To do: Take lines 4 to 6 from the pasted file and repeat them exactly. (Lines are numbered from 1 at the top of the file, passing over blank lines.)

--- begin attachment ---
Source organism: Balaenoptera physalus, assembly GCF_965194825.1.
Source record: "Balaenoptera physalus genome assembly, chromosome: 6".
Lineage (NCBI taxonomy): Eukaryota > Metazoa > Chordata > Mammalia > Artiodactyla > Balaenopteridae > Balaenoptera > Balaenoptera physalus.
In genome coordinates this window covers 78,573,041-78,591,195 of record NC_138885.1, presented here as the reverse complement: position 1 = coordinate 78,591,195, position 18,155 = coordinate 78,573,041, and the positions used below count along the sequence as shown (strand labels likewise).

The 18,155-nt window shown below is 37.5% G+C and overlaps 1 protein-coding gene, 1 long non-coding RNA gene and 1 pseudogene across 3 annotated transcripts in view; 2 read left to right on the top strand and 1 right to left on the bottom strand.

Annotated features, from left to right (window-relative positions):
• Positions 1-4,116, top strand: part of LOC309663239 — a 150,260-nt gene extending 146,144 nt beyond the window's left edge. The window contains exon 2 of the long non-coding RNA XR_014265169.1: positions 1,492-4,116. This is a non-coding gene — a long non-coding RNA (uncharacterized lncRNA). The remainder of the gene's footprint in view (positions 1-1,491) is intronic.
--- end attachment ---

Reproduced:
In genome coordinates this window covers 78,573,041-78,591,195 of record NC_138885.1, presented here as the reverse complement: position 1 = coordinate 78,591,195, position 18,155 = coordinate 78,573,041, and the positions used below count along the sequence as shown (strand labels likewise).

The 18,155-nt window shown below is 37.5% G+C and overlaps 1 protein-coding gene, 1 long non-coding RNA gene and 1 pseudogene across 3 annotated transcripts in view; 2 read left to right on the top strand and 1 right to left on the bottom strand.

Annotated features, from left to right (window-relative positions):